CHARLOTTE, NC (Joe Marusak/The Charlotte Observer) - A lawyer for the family of Keith Lamont Scott is scheduled to appear before Charlotte's Citizens Review Board on June 27 to appeal the Charlotte-Mecklenburg Police Department's finding that an officer was justified in killing Scott last fall.
CMPD determined in March that Officer Brentley Vinson followed proper procedures when he fatally shot the 43-year-old Scott during a confrontation outside a University City apartment complex on Sept. 20.
Police said officers spotted Scott in an SUV with marijuana and a gun. Vinson told investigators he shot because he feared for his life and the lives of other officers on the scene.
Scott's death sparked riots and street demonstrations that roiled Charlotte, prompting dozens of arrests and pushing then-Gov. Pat McCrory to declare a state of emergency. Mecklenburg County District Attorney Andrew Murray previously ruled that the shooting was legally justified and that Vinson would not face criminal charges.
But protesters and some law enforcement experts questioned whether CMPD unnecessarily resorted to deadly force against a person with a traumatic brain injury that made it difficult for him to follow directions. They also argued that Scott was sitting alone in the SUV and did not appear to pose a threat to anyone before police approached him.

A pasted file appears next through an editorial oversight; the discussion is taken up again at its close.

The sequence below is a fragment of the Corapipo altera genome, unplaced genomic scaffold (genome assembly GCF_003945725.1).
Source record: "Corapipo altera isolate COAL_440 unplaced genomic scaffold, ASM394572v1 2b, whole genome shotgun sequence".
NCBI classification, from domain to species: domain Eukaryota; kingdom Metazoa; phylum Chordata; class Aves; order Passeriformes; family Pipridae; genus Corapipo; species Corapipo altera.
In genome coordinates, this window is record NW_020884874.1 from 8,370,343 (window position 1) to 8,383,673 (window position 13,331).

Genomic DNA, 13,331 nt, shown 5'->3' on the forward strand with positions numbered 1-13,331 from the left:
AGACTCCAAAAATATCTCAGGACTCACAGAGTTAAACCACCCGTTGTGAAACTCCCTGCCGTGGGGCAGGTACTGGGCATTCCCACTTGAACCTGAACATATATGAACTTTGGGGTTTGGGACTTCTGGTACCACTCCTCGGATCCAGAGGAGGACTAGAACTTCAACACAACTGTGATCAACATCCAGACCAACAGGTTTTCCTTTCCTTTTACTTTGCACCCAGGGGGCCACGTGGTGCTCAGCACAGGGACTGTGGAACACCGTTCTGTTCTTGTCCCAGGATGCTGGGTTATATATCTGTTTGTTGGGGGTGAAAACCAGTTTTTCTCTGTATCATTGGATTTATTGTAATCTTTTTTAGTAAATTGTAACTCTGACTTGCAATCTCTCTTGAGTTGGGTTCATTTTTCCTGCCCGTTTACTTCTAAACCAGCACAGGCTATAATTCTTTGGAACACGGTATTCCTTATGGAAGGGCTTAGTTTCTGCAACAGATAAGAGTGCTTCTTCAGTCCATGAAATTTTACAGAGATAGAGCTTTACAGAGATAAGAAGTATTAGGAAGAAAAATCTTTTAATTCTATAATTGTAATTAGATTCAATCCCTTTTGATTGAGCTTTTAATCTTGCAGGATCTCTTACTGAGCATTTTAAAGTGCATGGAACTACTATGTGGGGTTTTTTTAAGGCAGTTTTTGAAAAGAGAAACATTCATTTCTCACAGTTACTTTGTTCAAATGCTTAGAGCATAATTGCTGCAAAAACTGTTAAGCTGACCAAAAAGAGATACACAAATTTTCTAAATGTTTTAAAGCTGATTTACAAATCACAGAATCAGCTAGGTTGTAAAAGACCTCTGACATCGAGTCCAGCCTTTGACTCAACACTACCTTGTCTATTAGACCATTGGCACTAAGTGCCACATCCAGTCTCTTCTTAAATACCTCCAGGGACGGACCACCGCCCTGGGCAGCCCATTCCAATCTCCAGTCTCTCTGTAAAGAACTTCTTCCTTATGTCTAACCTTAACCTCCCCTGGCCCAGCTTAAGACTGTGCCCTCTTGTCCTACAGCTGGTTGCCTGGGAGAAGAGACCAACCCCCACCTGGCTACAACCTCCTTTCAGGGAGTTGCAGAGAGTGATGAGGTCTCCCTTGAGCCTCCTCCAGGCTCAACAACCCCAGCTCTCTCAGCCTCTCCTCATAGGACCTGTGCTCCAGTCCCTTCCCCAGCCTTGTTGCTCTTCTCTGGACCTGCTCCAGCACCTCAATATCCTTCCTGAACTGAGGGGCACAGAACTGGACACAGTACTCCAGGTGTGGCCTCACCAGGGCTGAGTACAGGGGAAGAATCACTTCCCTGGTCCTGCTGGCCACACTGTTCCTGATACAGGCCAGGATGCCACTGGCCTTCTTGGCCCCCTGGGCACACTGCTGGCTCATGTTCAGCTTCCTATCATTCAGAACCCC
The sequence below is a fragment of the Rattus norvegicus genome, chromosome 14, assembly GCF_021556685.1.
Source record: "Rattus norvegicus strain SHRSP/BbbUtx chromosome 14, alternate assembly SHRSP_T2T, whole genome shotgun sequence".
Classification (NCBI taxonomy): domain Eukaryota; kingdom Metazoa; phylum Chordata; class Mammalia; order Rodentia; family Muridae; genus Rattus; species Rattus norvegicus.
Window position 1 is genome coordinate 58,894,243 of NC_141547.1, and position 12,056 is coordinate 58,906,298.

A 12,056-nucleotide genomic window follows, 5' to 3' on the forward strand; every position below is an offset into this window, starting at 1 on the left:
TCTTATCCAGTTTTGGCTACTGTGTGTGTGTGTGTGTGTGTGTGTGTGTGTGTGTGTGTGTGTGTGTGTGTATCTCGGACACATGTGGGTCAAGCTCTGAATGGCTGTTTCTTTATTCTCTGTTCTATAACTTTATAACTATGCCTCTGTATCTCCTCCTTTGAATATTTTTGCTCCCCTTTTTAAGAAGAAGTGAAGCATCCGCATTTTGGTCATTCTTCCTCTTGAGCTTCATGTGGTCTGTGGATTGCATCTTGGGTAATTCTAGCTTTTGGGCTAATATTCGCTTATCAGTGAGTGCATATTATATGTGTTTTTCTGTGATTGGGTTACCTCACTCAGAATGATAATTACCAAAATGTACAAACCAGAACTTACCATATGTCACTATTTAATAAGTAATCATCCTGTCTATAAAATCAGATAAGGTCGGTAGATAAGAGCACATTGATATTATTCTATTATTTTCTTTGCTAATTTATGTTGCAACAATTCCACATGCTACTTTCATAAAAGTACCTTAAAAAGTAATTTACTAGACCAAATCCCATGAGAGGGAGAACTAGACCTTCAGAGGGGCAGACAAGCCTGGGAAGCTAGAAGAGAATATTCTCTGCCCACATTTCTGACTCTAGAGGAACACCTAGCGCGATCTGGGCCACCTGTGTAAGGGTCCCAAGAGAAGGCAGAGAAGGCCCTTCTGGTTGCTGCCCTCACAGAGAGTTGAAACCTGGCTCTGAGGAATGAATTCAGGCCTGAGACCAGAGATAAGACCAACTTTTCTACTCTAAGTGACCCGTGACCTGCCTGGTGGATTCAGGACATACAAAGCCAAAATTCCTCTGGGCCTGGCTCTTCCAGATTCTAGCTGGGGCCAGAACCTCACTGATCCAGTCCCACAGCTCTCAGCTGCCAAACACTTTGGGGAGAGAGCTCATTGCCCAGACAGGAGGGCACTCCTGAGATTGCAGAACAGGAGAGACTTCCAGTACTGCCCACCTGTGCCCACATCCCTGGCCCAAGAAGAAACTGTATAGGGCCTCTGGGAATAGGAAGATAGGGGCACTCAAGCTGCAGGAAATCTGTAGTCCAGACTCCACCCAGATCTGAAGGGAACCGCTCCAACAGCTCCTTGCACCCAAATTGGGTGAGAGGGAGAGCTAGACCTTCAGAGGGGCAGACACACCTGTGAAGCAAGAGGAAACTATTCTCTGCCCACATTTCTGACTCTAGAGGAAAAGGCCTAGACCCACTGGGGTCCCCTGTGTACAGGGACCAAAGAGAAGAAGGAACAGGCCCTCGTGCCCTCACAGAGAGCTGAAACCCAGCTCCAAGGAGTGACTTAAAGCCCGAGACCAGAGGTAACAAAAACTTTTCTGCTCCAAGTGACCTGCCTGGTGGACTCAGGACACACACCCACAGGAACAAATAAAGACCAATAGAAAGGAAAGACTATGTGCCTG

A review board comprised of CMPD leaders, a police attorney and a member of the city's Community Relations Committee determined on March 20 that the shooting was proper because Scott got out of the vehicle with a gun and refused repeated commands to drop the weapon.
Lawyer Charles Monnett filed an appeal of that determination with the Citizens Review Board on May 16, contending the findings "are contrary to CMPD's written policies and procedures."
The Citizens Review Board is a civilian oversight panel that looks into allegations of misconduct against CMPD officers.
"Mr. Scott's shooting was not justified by law nor did it conform with CMPD's policies and procedures," Monnett wrote in his appeal. The city provided a copy of the appeal to the Observer and other media outlets on Friday.
The board will begin the meeting in open session at 4 p.m. at the Government Center, city spokeswoman Jordan-Ashley Walker said.
Once the board is ready to consider the appeal – probably 5 to 7 minutes after the meeting begins – a motion will be made to enter closed session, according to Walker. That is standard practice for the board, she said.